Always a hot topic in the foreign service community, spousal employment continues to be a significant concern for Foreign Service Officers and their families. Diplopundit and Ryan and Lori recently posted about an article in the Summer 2009 issue of FLO Direct News, which states that "nearly two-thirds [of adult family members] expressed an interest in working, while only a third was successful in finding employment." In addition, "many positions filled by family members inside the Mission tend to be clerical in nature and therefore widely viewed by the approximately 75% of family members with degrees (of whom about half have advanced degrees) as not very challenging or interesting." In their blog, Ryan and Lori wonder how often a FSO chooses to leave the Foreign Service because his or her spouse cannot maintain a professional career. I have an additional question: how difficult is it to be a tandem couple in the Foreign Service?
A tandem couple is a term used to describe two Foreign Service employees who are married to each other. Because my husband is the son of a retired GSO, we were familiar with the concept before my husband decided to pursue a careeer in the Foreign Service. However, when my husband started his application process I decided against applying for several reasons: 1) I was busy working 2) I was concerned about the complications of bidding on posts as a tandem, and 3) I was unwilling to entertain the possibility of being separated. As detailed in this article written by an Officer married to a Specialist, the possibility of being separated is very real. However, being a tandem couple may not be as difficult as it seems.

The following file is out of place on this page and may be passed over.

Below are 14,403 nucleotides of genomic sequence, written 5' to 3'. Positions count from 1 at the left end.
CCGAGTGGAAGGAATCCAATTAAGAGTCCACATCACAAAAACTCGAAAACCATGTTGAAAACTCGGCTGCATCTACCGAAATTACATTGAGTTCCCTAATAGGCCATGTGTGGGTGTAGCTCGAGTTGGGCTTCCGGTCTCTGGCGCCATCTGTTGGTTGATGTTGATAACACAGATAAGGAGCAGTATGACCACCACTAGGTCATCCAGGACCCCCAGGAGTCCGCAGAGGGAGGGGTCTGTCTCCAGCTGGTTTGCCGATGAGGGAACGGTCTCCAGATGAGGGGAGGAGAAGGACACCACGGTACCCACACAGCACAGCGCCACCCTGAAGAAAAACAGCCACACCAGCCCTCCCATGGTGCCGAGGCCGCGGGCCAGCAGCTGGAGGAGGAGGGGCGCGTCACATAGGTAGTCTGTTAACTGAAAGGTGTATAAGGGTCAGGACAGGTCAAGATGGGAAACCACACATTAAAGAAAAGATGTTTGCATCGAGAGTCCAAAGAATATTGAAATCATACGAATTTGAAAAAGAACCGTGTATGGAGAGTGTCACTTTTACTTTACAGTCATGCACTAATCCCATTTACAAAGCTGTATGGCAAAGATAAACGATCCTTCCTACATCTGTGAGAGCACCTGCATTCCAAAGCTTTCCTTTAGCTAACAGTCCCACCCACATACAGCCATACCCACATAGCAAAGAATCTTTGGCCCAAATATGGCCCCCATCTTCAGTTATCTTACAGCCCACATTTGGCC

In our short time as members of the Foreign Service community we have met several tandem couples, an experience that is most certainly related to our assignment to the Philippines. Embassy Manila is quite large and thus, very accommodating for tandem couples looking for two job openings in the same location. Although it may be unavoidable that small posts may not commonly have two job openings at the same time, there are plenty of large posts in the world, and separation may not be absolute.
In addition, the post assignment process is complicated, but not arbitrary. Although the Needs of the Service are paramount, the State Department makes a significant effort to accommodate its Officers' preferences. Officers are not always assigned to their high and medium rated posts, but the Service does not ignore the wishes of its diplomats and their families. In fact, it makes every effort to keep tandem couples together, and encourages qualified spouses to apply. After all, the Needs of the Service are better met by a two for one deal.
It's been a little over two months since I left my job behind in Florida, and although I am enjoying Project Relax, I've been on vacation long enough to know that I will eventually want to return to professional life. Being well aware of the limitations of maintaining a professional (paid) career as the spouse of an FSO, my thoughts turn to the possibility of being an FSO myself, especially since the responsibilities of a consular officer fit well with social work skills. However, I would like to have more information about the reality of being a tandem couple before settling on it as a goal.